A group of scientists are killed by a mutant named Pluto (Michael Bailey Smith). Later, Bob Carter (Ted Levine) and his wife, Ethel Carter (Kathleen Quinlan) are traveling from Cleveland, Ohio to San Diego, California for their silver anniversary. With them are their teenage children Bobby (Dan Byrd), and Brenda (Emilie de Ravin), eldest daughter Lynn (Vinessa Shaw), Lynn’s husband Doug Bukowski (Aaron Stanford), their baby daughter Catherine (Maisie Camilleri Preziosi), and their German Shepherds, Beauty and Beast. In the New Mexico desert, they meet a gas station attendant named Jeb (Tom Bower), who tells them of a short-cut through the hills. After taking the supposed short-cut, their tires are punctured by a hidden spike strip. Doug and Bob go look for help, while the rest of the family stays behind.
The-Hills-Have-Eyes-4
Bobby chases a panicked Beauty into the hills and finds her mutilated body; frightened, he runs and accidentally falls, knocking himself unconscious. A young female mutant named Ruby (Laura Ortiz) finds him and protects him from her brother Goggle (Ezra Buzzington). Bob goes back to the gas station for help, and upon investigation finds news clippings detailing various disappearances that have occurred in the area. He realizes the attendant purposefully led them to danger by suggesting they take an alternative route through the hills. When Bob exits he finds the hysterical Jeb, who commits suicide in front of him. In fear, Bob attempts to flee, but is attacked by the mutant leader, Papa Jupiter (Billy Drago), and dragged into the mining caves by Jupiter, Jupiter’s eldest son Lizard (Robert Joy), and Pluto. Bobby returns to the trailer, but doesn’t mention Beauty’s death not wanting to frighten the rest of the family. Later that night, the family is awakened by Bob’s screams, and they all rush from the trailer, except for Brenda and the baby, who are left behind. Outside they find Bob being burned alive on a stake and frantically try to save him, but to no avail. Meanwhile, Pluto and Lizard use the distraction to ransack the trailer, where Lizard beats and rapes Brenda. When Lynn returns to the trailer she is greeted by Lizard and Pluto, and forced to let Lizard drink from her breasts while her baby is held at gunpoint. When Ethel returns she is shot by Lizard, and Lynn stabs Lizard in the leg, prompting Lizard to shoot Lynn in the head. Lizard and Pluto flee with the baby after Lizard attempts to shoot Brenda.

Doug and Bobby return to the trailer and discover Lynn and Ethel, who die shortly afterward. Goggle, who is watching the Carters with a pair of binoculars, is attacked by Beast, who tears his throat out, killing him. The next morning, Doug and Beast set off to rescue Catherine. Doug finds an abandoned nuclear testing village, and is knocked unconscious by Big Mama (Ivana Turchetto) during his search. Upon awakening, he escapes an ice box filled with human body parts and continues his search, only to encounter Big Brain (Desmond Askew). After Big Brain tells him the mutants’ origins, Doug is attacked by Pluto, who severs two of his fingers with an axe. Pluto almost kills Doug, but Doug manages to gain the upper hand while Pluto is distracted, and kills him with his own axe. Outside, Doug kills the mutant Cyst (Gregory Nicotero) and continues to search for Catherine. After ordering Lizard to kill Catherine, Big Brain is mauled to death by Beast. Lizard takes a cleaver and prepares to kill Catherine, but finds that Ruby has taken her. Doug sees Ruby running through the hills with Catherine and follows her. At the trailer, Brenda and Bobby prepare an explosive trap, which destroys the trailer, apparently killing Papa Jupiter.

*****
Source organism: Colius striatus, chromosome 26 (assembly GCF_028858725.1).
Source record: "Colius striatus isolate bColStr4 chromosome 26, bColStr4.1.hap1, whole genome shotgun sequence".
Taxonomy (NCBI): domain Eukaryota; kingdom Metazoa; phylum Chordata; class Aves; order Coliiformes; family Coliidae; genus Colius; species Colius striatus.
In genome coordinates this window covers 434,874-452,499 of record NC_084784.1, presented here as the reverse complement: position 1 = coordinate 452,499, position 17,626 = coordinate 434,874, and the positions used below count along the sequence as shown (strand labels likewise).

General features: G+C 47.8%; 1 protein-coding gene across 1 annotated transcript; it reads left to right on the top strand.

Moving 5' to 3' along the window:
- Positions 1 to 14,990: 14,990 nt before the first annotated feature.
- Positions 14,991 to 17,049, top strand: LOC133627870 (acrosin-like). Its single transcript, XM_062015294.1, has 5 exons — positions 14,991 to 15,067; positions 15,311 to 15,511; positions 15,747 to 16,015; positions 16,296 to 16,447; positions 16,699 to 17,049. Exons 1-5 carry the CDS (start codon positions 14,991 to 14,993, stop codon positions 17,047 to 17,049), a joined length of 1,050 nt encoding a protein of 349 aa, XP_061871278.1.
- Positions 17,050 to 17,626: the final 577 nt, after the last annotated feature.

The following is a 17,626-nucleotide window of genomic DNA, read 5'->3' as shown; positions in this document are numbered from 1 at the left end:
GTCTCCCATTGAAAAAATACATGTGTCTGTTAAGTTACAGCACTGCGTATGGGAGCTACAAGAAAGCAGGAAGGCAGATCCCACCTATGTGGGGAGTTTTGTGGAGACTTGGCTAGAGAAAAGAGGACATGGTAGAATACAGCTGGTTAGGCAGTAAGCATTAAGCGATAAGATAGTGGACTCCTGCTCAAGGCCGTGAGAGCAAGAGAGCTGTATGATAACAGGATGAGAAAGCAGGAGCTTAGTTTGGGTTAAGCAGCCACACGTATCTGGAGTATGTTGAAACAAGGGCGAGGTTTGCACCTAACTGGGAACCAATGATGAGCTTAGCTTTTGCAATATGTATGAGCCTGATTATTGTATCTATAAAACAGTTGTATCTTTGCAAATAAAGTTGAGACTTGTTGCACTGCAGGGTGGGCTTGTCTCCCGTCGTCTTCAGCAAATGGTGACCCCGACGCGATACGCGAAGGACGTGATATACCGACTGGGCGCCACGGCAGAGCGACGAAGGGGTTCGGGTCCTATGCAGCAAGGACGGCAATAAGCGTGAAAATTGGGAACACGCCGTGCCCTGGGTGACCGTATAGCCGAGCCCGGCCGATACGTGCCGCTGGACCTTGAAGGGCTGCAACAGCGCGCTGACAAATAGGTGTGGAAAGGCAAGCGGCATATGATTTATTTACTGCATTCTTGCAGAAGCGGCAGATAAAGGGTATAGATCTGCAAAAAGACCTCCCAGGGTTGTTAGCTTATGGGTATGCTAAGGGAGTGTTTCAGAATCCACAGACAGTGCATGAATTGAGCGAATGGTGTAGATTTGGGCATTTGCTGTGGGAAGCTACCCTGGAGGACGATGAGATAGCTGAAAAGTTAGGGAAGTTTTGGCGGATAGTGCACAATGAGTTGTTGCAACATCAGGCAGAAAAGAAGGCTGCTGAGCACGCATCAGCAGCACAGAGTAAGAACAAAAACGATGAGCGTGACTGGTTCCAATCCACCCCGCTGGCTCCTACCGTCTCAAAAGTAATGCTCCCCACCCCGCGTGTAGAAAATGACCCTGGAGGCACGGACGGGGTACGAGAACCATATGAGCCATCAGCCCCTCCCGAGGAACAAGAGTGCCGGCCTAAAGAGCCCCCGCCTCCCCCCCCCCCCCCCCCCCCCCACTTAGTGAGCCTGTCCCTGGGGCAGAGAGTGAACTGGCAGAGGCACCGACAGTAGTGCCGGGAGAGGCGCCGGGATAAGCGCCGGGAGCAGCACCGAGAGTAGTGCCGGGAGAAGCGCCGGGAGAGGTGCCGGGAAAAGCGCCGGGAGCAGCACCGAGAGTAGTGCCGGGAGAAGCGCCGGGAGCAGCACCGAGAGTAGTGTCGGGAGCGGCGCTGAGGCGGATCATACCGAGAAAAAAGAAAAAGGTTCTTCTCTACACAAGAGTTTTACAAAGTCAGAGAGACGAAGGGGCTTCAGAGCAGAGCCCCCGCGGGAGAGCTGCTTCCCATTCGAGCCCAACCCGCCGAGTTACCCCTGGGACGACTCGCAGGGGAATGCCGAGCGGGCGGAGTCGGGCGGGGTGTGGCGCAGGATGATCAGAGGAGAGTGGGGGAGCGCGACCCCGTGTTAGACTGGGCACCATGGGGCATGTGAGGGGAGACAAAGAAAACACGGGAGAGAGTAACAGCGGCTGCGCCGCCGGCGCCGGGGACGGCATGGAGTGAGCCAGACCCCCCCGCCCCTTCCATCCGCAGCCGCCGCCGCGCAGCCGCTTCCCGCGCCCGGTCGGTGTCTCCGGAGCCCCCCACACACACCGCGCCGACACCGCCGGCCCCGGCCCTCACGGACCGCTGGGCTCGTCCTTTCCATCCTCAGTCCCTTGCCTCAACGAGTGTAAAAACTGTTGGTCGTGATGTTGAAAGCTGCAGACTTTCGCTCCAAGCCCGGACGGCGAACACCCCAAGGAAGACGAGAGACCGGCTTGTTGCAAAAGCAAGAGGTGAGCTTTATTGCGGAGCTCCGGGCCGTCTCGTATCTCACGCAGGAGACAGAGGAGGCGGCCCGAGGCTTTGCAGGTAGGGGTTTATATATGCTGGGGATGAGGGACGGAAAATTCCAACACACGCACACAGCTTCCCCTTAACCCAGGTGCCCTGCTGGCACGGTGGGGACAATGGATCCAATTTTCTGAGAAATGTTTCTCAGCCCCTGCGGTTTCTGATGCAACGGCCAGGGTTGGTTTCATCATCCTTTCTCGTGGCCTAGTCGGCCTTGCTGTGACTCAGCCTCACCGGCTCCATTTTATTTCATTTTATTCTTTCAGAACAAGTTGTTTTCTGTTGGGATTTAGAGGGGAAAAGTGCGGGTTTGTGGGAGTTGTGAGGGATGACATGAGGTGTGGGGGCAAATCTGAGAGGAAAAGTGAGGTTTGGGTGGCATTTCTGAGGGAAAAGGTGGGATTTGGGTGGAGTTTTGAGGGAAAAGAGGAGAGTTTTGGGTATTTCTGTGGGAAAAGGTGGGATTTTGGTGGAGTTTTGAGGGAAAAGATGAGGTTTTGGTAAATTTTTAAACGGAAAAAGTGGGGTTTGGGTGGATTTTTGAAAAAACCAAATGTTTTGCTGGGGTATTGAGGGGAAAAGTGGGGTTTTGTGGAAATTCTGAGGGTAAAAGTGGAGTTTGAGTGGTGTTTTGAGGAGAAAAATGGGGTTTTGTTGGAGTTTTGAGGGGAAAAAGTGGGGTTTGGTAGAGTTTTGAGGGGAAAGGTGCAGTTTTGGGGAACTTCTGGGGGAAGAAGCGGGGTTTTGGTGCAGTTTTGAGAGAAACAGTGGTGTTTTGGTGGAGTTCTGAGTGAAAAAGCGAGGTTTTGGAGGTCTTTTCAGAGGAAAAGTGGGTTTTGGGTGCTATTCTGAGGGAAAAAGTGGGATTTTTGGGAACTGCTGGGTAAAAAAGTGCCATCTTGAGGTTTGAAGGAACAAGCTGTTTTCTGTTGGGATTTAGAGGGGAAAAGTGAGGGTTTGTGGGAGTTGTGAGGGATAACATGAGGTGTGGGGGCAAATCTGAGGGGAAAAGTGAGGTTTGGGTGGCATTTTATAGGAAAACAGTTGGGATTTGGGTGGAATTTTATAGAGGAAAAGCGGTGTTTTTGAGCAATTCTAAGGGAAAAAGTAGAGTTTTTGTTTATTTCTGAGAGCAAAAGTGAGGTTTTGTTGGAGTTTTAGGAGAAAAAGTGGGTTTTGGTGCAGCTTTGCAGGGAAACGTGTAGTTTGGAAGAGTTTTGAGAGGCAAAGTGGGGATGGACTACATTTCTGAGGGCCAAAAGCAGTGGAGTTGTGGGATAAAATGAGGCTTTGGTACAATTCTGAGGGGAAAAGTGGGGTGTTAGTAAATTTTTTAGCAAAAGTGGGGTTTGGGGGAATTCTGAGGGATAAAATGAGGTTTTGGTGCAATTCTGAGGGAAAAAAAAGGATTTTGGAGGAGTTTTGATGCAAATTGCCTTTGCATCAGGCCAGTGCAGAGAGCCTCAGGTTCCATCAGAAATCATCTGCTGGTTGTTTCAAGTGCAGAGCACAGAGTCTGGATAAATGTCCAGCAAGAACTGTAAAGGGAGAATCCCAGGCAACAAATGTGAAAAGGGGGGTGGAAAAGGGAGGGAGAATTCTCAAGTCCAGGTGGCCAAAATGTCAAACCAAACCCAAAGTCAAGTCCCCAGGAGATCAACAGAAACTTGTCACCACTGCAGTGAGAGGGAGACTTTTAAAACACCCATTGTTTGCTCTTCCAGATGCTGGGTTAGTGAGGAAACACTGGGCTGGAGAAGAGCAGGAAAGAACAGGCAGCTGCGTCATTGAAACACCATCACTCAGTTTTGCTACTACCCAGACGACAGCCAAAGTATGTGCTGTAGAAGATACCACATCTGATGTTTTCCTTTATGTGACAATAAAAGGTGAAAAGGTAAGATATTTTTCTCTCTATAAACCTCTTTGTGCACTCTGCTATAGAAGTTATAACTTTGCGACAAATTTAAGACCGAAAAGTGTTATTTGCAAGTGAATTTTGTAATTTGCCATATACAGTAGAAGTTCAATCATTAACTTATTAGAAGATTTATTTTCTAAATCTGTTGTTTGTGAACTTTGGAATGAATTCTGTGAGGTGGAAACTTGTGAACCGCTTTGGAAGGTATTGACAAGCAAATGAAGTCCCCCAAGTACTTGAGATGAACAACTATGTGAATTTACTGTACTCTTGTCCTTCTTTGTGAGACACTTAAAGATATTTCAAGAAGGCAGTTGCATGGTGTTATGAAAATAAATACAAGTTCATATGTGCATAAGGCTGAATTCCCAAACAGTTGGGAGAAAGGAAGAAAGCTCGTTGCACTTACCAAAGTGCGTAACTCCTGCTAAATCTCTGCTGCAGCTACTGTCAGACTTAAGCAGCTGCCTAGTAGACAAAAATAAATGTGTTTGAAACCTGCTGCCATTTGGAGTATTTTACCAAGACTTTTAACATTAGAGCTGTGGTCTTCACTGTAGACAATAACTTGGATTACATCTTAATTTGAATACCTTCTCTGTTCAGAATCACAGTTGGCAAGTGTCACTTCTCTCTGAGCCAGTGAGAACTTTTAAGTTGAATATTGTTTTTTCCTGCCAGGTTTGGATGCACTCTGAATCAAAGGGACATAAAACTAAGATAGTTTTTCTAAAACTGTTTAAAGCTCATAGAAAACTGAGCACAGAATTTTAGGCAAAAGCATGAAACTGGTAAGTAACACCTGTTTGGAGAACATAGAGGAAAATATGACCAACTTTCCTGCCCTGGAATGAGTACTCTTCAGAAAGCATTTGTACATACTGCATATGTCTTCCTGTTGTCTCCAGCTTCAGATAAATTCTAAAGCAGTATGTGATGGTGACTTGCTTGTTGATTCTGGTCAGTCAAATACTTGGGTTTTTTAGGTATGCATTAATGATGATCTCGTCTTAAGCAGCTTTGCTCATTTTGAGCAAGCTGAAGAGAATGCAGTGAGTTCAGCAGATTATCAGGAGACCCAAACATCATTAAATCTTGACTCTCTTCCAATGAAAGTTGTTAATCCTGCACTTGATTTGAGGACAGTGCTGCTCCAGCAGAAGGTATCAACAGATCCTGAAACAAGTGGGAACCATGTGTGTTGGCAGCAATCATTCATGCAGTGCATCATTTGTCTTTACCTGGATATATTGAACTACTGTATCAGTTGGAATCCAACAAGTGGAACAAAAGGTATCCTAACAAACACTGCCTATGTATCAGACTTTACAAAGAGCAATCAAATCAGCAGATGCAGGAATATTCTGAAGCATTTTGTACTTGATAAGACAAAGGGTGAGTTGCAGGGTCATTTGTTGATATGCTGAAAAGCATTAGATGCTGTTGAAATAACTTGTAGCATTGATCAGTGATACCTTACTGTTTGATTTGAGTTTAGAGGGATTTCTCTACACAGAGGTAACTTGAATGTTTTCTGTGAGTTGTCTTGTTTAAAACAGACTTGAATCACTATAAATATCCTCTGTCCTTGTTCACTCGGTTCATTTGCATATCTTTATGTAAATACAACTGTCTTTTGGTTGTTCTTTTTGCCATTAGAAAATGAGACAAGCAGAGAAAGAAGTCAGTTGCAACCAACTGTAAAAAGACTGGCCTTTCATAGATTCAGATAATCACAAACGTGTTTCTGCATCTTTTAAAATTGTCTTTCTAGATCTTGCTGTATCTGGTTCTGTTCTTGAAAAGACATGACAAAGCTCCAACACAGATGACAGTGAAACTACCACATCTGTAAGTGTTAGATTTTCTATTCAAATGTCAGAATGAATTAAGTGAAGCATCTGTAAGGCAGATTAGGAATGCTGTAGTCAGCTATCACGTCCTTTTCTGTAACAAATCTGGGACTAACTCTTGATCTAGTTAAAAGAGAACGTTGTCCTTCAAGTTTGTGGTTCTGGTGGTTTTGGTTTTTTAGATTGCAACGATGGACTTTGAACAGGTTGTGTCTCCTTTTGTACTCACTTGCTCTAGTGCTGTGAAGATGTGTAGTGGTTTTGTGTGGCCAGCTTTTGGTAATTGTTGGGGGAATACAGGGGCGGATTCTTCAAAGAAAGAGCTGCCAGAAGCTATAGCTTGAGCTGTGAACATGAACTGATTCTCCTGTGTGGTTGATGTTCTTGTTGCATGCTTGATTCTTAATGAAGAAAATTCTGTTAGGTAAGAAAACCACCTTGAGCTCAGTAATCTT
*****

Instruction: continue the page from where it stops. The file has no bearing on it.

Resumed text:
Doug catches up with Ruby, but before she can return Catherine, Lizard attacks him. Lizard and Doug fight, and Lizard is presumed dead. When Doug turns his back Lizard aims a shotgun at him, but Ruby tackles Lizard off a cliff, killing them both. Bobby and Brenda find that Papa Jupiter managed to survive their trap, and Brenda finishes him off. They are then reunited with Doug, Catherine and Beast. As they celebrate their apparent victory, an unknown mutant watches them through binoculars from the hills.

Very much following the marker set by Craven’s original, is actually what stops this from truly breaking the mould. It lacks freshness to go with it’s willingness to set bloody parameters. But, and it’s a good but, this is still one fine and squeamish little ride, one that lingers even after you watched the film.